• No one will love your baby like you do, and strangers aren’t going to think it’s cute to see a child running wild.  Don’t let your child run wild.
  • If you child is crying in a restaurant take him out.  No one wants to pay for a meal and listen to that.  As I said, strangers aren’t going to think that’s cute.
  • Ditto for movie theaters, concerts, and church.
  • Never take your eyes off your child for one second while he or she is near or in water.  Need I remind you of your near drowning in a kiddy pool?
  • Do NOT, repeat, NOT, ever buy your child any form or fashion of a video game console.  Do NOT!  I am serious.  And don’t let his Uncle Josh do it either.  I mean it.
  • Read to your child every day, even when you are tired, and even when you think she is not listening.
  • Don’t instill unnecessary fears in your child, but do instill the necessary ones. Common sense will lead you to know the difference.
  • Hold your infant as much as you can.  This isn’t going to spoil her, no matter what anyone says.
  • Letting your baby cry himself to sleep is not cruel as long as you keep a close eye and make sure he is not in pain, wet, or hungry. 
  • Toddler leashes are not cruel either, especially if you go to an amusement park or shopping.  A child can go missing in a department store in the blink of an eye and end up hiding in the bed display in the bedding department.  You know I’m right.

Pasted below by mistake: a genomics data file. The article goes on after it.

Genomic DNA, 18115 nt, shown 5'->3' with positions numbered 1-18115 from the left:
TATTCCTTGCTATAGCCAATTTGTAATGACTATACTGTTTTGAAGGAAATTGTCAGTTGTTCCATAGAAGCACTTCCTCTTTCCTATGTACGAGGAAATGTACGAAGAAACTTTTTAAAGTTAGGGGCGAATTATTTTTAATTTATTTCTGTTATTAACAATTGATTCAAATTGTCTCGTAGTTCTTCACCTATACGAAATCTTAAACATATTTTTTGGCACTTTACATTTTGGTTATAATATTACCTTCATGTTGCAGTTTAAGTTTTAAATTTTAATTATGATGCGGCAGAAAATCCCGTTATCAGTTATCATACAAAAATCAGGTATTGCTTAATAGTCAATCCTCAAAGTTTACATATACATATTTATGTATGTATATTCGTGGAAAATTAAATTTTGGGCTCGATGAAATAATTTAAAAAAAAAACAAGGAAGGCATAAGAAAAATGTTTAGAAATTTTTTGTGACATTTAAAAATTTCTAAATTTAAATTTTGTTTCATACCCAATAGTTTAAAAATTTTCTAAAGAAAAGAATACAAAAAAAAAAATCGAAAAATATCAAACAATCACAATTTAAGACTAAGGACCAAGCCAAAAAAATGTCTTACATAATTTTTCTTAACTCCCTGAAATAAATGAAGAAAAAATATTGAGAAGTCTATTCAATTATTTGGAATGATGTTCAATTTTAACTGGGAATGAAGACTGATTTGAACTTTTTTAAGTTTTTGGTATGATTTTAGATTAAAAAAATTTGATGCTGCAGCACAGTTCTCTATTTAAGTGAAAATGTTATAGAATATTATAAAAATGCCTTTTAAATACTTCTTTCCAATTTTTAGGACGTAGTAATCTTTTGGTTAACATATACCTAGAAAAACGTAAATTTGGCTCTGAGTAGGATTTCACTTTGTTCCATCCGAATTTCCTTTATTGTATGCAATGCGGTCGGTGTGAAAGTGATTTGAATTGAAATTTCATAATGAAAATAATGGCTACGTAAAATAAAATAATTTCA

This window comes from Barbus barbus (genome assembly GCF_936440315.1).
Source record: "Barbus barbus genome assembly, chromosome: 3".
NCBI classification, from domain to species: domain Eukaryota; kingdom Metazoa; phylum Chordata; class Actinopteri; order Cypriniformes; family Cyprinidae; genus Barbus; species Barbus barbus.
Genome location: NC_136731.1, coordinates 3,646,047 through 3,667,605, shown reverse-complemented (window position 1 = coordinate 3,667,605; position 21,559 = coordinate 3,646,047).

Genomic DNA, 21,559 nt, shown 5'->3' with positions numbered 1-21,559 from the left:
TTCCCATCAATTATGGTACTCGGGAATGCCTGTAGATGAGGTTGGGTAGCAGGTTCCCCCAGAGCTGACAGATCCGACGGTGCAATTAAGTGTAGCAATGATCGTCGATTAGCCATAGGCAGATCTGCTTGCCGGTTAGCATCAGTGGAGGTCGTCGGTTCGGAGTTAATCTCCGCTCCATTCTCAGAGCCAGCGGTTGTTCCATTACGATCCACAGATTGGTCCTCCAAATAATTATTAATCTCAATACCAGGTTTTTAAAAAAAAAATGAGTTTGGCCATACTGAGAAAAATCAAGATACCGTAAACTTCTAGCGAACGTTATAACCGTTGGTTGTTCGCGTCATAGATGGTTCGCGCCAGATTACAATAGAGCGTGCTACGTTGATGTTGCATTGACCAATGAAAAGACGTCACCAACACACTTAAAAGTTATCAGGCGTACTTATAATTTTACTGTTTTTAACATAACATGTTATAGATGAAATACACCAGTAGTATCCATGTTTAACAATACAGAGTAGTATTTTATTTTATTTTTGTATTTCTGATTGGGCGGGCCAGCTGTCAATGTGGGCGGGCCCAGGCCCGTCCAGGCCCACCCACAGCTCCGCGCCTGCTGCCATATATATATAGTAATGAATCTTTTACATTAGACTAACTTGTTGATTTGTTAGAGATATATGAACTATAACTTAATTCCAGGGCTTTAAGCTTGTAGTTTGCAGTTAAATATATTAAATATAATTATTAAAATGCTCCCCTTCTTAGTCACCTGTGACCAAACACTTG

• Be active in your child’s school. 
  • Teach your child to pray, love God, and know Jesus. 

I could go on for pages, but you’ll figure this all out on your own.  And if you feel you need advice or help you have a mother and aunts who will gladly give you their opinion.

I am so very happy that you have this joy coming into your life.  You deserve it.  There is so much love waiting for this baby that she, or he, is going to be floating in it from now until forever.  And if I ever get an afternoon alone with it, I plan to pull up a rocking chair and put in my James Taylor’s greatest hits CD.  If she’s anything like her mama she’ll be asleep before the first notes of Carolina in My Mind.